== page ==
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5 Questions a Designer Asks About Direct Mail Formats

Mike Dietz

Those who have ever designed direct mail before—or even those who pay attention to what’s in their mailbox—know there are plenty of direct mail format options out there. Self-mailers, #10 envelopes, snap-packs, monarch-sized pieces… the list goes on and on. Likewise, there are a lot of factors in choosing a direct mail format for your marketing campaign: cost, messaging, graphics, branding requirements, customer expectations… this list is also extensive.

So how do you narrow down which format is going to best serve your objectives and meet your marketing goals? You start by evaluating what you have, what you want, and what’s worked—and hasn’t—in the past.

Five Considerations in Choosing a Direct Mail Format

There are five major questions that need to be answered before a format can be selected:

  1. What goals are you trying to accomplish? Is this an acquisition or loyalty mailing? What are you trying to convince the recipient to do, and how do you want them to act on the offer? (In other words, what’s your call-to-action?)
  2. Who are you mailing to? How large is your audience? Have you mailed to them before? What kind of data do you have that could be used to pinpoint the messaging and add personalization?
  3. What is your budget? Can you afford to spend money on unique formats, stocks, finishes, or other attention-grabbing devices?
  4. How much space do you need to convey your message? Does this product or service take a bit more of an explanation, or is it pretty apparent why the recipient needs it? Are there any disclaimers or other items that need to be included?
  5. Have you done any past mailings? What were the results, and what can be taken away from those results?

Once these questions have been answered, the format choice can be narrowed based on what technology fits the personalization and budget needs of the campaign.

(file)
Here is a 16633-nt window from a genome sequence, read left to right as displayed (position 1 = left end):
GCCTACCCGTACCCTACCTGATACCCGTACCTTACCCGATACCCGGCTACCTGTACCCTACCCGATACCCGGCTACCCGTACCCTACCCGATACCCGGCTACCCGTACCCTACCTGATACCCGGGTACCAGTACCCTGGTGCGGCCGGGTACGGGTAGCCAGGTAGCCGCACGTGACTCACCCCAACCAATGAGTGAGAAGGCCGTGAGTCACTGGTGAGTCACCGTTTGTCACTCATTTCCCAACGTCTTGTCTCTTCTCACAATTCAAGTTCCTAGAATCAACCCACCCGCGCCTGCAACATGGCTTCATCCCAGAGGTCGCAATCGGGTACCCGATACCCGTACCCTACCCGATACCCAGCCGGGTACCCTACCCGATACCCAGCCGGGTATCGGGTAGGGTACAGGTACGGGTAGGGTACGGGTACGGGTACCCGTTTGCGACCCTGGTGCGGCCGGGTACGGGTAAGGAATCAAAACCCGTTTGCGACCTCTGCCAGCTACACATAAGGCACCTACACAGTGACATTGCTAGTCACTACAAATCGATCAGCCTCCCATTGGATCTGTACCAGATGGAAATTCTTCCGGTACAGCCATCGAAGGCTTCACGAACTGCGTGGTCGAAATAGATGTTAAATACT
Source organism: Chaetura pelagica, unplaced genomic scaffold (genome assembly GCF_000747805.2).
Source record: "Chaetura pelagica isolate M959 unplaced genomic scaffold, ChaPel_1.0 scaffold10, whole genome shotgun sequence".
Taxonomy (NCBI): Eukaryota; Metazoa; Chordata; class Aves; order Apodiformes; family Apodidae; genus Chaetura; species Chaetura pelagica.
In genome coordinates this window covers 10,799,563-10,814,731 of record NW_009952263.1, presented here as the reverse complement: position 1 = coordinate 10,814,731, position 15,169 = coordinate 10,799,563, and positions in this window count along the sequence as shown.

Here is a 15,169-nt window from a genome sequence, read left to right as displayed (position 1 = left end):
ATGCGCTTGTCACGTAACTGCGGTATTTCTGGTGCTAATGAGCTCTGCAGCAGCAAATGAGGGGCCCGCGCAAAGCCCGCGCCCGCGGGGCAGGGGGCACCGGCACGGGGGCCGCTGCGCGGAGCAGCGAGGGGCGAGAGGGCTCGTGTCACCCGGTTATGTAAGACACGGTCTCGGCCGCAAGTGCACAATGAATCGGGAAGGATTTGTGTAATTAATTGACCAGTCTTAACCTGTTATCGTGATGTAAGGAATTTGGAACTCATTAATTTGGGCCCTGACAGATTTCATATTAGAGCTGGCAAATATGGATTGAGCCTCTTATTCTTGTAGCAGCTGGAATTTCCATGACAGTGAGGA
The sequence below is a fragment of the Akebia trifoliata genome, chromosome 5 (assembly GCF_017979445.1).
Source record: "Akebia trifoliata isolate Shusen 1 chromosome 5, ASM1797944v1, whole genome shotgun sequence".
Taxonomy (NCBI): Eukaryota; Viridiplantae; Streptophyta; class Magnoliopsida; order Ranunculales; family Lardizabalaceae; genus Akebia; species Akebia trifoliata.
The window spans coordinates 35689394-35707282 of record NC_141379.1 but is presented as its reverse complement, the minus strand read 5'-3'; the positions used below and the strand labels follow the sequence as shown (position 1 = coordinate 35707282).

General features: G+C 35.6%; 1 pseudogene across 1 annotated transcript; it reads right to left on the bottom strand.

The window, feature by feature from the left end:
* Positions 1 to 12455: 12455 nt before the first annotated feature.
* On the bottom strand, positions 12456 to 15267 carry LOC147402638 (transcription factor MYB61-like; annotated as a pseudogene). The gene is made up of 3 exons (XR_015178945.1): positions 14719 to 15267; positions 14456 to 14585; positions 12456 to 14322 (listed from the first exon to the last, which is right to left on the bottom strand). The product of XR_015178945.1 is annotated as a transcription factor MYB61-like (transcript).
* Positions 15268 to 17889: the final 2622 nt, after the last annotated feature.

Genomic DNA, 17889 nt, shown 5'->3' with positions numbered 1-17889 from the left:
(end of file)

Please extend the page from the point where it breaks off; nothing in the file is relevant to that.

A Direct Mail Designer’s Next Steps

This process of elimination is a good first step, as it takes out what you can’t do from the list of choices, but it still doesn’t answer the question of which format is best for this particular campaign. As a direct mail designer, I continue to ask questions, including:

  • What are the recipients expecting to see? Are they expecting a mailing from you? Have you sent them communications before? What did they look like?
  • What kind of experience do you want for your audience? How do you want your brand perceived? Is this an important document that should be seen as more formal, or can it be more colorful and promotional?
  • What other marketing campaigns are being done? Should the mailing complement an email or other direct marketing campaign for an omnichannel experience?

The answers to these questions help my team and me pinpoint which formats are best suited to the needs of the campaign. Knowing which formats will best lend themselves to different responses comes from years of testing, research, and experience, which is why it’s so crucial to let a subject matter expert help you choose not just the format, but all the other details like stocks, colors, die cuts, windows, etc., that make the direct mail design complete.

To find out which format you should be using for your next direct mail campaign, contact me today.

link https://www.iwco.com/blog/2019/03/06/direct-mail-format-design/
Mike Dietz


Mike Dietz

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